Under normal circumstances, I wouldn't think twice about a player like Kim Clijsters. You know the overly pleasant, accommodating, quiet type. The "nice" girl who doesn't make waves or rock the boat. No, I usually like a little flash and pizzazz with champions, especially in a sport such as tennis, where the matches can be a bit tedious, forcing you to scramble for the remote in between points.
Nevertheless, this year the courtside melodrama took a backseat to a more refined approach to winning as Clijsters returned from career threatening injuries and personal issues to elegantly tear through the WTA tour and finally get that Grand Slam monkey off of her back. Her quiet perseverance and ferociousness as a champion now has me screaming, "Sportsman, Sportsman!"
Indeed, in an era in which women's tennis has turned into an episode of America's Next Top Model,it is easy to overlook a player like Clijsters. She doesn't come to court to show off her latest fashion line or diamond baubles. She doesn't arrive with a 20-person entourage that takes over the players' box. She doesn't indulge in cat fights or name-calling or diva-like stares across the court. She's just Little Kimmy, the resident good girl who minds her business and comes to play.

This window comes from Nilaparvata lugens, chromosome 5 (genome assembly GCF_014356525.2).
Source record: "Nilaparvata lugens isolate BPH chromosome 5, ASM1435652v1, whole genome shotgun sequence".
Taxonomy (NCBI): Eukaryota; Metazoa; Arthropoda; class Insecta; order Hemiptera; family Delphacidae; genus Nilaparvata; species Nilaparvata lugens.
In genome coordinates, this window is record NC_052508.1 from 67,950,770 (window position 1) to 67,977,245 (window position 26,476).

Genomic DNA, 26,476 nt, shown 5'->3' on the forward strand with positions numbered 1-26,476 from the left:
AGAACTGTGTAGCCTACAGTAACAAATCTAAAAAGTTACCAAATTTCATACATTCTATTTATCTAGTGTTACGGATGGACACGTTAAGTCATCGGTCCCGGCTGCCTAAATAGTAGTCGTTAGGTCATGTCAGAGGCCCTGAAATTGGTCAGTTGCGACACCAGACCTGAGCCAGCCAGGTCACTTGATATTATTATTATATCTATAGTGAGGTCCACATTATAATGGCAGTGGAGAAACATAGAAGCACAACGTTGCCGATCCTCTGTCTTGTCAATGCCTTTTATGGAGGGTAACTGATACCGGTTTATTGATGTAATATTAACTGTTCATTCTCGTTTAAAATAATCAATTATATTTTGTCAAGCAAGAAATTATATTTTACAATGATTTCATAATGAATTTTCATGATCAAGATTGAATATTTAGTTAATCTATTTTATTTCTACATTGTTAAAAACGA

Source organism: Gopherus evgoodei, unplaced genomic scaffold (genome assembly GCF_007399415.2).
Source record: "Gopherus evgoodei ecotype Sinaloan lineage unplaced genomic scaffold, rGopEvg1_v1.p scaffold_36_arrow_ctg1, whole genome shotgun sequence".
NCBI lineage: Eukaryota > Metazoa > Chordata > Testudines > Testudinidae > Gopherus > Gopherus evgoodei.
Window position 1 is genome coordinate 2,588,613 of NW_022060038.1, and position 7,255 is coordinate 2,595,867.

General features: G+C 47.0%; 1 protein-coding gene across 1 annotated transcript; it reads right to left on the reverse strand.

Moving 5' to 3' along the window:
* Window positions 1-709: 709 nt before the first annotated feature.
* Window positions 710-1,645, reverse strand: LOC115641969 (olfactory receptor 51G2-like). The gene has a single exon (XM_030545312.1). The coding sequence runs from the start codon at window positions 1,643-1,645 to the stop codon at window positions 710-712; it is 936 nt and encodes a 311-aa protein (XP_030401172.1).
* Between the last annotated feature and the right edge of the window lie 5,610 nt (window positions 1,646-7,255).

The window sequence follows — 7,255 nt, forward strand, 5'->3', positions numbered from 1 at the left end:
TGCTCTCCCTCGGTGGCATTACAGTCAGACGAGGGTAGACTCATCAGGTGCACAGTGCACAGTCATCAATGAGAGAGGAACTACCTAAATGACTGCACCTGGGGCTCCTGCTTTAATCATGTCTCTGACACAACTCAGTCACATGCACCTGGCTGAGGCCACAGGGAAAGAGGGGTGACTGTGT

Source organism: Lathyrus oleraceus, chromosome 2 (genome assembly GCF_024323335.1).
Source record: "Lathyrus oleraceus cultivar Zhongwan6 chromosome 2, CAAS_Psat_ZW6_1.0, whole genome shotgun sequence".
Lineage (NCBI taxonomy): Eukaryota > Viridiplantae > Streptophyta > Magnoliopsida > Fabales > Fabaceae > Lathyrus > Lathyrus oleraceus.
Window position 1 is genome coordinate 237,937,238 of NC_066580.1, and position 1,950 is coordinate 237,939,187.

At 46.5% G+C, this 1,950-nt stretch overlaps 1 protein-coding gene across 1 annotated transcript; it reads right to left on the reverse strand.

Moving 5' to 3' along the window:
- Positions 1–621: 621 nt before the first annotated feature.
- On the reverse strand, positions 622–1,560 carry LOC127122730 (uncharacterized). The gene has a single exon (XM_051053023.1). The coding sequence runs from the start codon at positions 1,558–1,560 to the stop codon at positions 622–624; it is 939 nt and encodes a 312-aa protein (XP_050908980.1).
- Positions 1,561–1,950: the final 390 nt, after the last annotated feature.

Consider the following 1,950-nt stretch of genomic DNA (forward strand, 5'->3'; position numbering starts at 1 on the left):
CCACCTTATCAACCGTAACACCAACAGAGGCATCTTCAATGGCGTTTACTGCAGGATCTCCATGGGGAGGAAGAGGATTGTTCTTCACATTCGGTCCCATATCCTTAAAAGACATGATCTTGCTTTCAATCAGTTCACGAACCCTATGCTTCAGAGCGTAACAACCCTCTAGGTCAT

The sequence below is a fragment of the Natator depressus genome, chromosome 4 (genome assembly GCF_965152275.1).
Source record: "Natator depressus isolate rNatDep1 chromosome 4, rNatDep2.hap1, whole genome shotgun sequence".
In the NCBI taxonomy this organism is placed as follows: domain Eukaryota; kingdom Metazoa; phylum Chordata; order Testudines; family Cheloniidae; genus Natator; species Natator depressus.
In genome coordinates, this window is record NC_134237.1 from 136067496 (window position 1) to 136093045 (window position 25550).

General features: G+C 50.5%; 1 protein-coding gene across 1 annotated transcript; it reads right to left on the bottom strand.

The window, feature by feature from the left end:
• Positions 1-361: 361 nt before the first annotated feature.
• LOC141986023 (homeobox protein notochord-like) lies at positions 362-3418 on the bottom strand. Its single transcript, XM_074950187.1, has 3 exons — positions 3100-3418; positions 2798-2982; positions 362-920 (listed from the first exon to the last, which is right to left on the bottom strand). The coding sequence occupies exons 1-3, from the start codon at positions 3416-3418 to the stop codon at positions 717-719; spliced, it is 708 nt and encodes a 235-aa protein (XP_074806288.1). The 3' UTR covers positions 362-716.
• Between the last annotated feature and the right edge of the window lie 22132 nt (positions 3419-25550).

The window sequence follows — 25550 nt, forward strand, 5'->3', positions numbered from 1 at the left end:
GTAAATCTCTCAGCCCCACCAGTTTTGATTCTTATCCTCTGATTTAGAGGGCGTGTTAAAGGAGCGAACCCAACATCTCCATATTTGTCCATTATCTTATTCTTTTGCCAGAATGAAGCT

After a heartbreaking 2004 season, in which she suffered a slew of injuries, Clijsters returned to the tour last spring with a healed wrist, a new attitude and a little more pep in her step. By August, Clijsters had a 26-match winning streak and entered the U.S. Open confident. Then she defeated Venus Williams in the quarterfinals after losing the first set and being down a break in the second. In the next round, she hardly seemed rattled after squandering five match points against Maria Sharapova before winning the match. Before the Open final against Mary Pierce, I looked at Clijsters and thought, "Is sweet Little Kimmy going to cave in again and blow another Slam championship?"
The answer was a resounding no. Clijsters routed Pierce, 6-3, 6-1, to finally break her Grand Slam jinx. And if that wasn't enough, Clijsters took home the biggest winner's purse in the history of women's tennis. By virtue of having won the U.S. Open Series, the 22-year-old was playing for double the prize money and pocketed $2.2 million. Not bad for the resident good girl.
Moreover, she finished second to Lindsay Davenport for the 2005 world's No. 1 ranking. All this from the sweet, reticent Clijsters, no flash or climactic performances needed. Now that's a Sportsman.
React: Who's your Sportsman of the Year?
Sports Illustrated will announce the 2005 Sportsman of the Year winner on Friday, Dec. 9 at 9 p.m. ET on HBO. Check back every weekday until then to read more Sportsman picks from SI writers.